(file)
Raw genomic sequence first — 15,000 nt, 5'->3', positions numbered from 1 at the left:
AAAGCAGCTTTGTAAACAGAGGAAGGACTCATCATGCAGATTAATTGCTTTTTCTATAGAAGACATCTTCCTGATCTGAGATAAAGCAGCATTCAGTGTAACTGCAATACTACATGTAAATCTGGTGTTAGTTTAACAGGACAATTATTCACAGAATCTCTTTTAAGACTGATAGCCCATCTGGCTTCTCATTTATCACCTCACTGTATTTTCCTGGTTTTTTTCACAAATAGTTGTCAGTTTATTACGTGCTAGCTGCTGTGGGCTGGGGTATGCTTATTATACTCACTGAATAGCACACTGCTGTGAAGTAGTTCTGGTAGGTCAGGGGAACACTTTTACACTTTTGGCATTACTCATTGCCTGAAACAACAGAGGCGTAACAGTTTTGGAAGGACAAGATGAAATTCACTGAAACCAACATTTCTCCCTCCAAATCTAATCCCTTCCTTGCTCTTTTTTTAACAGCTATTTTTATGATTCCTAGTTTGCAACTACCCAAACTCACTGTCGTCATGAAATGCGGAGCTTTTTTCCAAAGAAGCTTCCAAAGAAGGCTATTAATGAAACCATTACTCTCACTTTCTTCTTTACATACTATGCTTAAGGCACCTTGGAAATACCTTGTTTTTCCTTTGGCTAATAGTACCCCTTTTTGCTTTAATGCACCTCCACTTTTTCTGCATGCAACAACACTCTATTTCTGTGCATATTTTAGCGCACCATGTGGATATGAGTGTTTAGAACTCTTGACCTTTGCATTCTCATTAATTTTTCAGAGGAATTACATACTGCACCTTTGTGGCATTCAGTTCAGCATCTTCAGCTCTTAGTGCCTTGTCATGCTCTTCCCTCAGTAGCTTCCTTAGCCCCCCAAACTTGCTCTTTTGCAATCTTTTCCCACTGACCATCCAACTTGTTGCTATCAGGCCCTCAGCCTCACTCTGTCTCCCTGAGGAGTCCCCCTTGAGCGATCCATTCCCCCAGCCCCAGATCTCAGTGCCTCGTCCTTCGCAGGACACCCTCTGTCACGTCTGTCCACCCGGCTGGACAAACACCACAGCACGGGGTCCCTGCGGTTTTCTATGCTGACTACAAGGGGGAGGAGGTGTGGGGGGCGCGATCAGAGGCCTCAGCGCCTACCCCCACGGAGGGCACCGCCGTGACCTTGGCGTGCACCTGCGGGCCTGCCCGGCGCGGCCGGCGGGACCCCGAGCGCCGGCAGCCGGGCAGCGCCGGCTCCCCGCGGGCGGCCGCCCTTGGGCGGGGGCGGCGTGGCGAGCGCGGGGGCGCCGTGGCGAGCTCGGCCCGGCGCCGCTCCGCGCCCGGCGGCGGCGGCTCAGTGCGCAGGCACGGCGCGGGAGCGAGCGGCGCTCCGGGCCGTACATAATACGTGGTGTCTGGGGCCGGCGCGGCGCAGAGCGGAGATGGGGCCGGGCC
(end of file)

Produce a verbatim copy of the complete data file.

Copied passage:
Raw genomic sequence first — 15,000 nt, 5'->3', positions numbered from 1 at the left:
AAAGCAGCTTTGTAAACAGAGGAAGGACTCATCATGCAGATTAATTGCTTTTTCTATAGAAGACATCTTCCTGATCTGAGATAAAGCAGCATTCAGTGTAACTGCAATACTACATGTAAATCTGGTGTTAGTTTAACAGGACAATTATTCACAGAATCTCTTTTAAGACTGATAGCCCATCTGGCTTCTCATTTATCACCTCACTGTATTTTCCTGGTTTTTTTCACAAATAGTTGTCAGTTTATTACGTGCTAGCTGCTGTGGGCTGGGGTATGCTTATTATACTCACTGAATAGCACACTGCTGTGAAGTAGTTCTGGTAGGTCAGGGGAACACTTTTACACTTTTGGCATTACTCATTGCCTGAAACAACAGAGGCGTAACAGTTTTGGAAGGACAAGATGAAATTCACTGAAACCAACATTTCTCCCTCCAAATCTAATCCCTTCCTTGCTCTTTTTTTAACAGCTATTTTTATGATTCCTAGTTTGCAACTACCCAAACTCACTGTCGTCATGAAATGCGGAGCTTTTTTCCAAAGAAGCTTCCAAAGAAGGCTATTAATGAAACCATTACTCTCACTTTCTTCTTTACATACTATGCTTAAGGCACCTTGGAAATACCTTGTTTTTCCTTTGGCTAATAGTACCCCTTTTTGCTTTAATGCACCTCCACTTTTTCTGCATGCAACAACACTCTATTTCTGTGCATATTTTAGCGCACCATGTGGATATGAGTGTTTAGAACTCTTGACCTTTGCATTCTCATTAATTTTTCAGAGGAATTACATACTGCACCTTTGTGGCATTCAGTTCAGCATCTTCAGCTCTTAGTGCCTTGTCATGCTCTTCCCTCAGTAGCTTCCTTAGCCCCCCAAACTTGCTCTTTTGCAATCTTTTCCCACTGACCATCCAACTTGTTGCTATCAGGCCCTCAGCCTCACTCTGTCTCCCTGAGGAGTCCCCCTTGAGCGATCCATTCCCCCAGCCCCAGATCTCAGTGCCTCGTCCTTCGCAGGACACCCTCTGTCACGTCTGTCCACCCGGCTGGACAAACACCACAGCACGGGGTCCCTGCGGTTTTCTATGCTGACTACAAGGGGGAGGAGGTGTGGGGGGCGCGATCAGAGGCCTCAGCGCCTACCCCCACGGAGGGCACCGCCGTGACCTTGGCGTGCACCTGCGGGCCTGCCCGGCGCGGCCGGCGGGACCCCGAGCGCCGGCAGCCGGGCAGCGCCGGCTCCCCGCGGGCGGCCGCCCTTGGGCGGGGGCGGCGTGGCGAGCGCGGGGGCGCCGTGGCGAGCTCGGCCCGGCGCCGCTCCGCGCCCGGCGGCGGCGGCTCAGTGCGCAGGCACGGCGCGGGAGCGAGCGGCGCTCCGGGCCGTACATAATACGTGGTGTCTGGGGCCGGCGCGGCGCAGAGCGGAGATGGGGCCGGGCC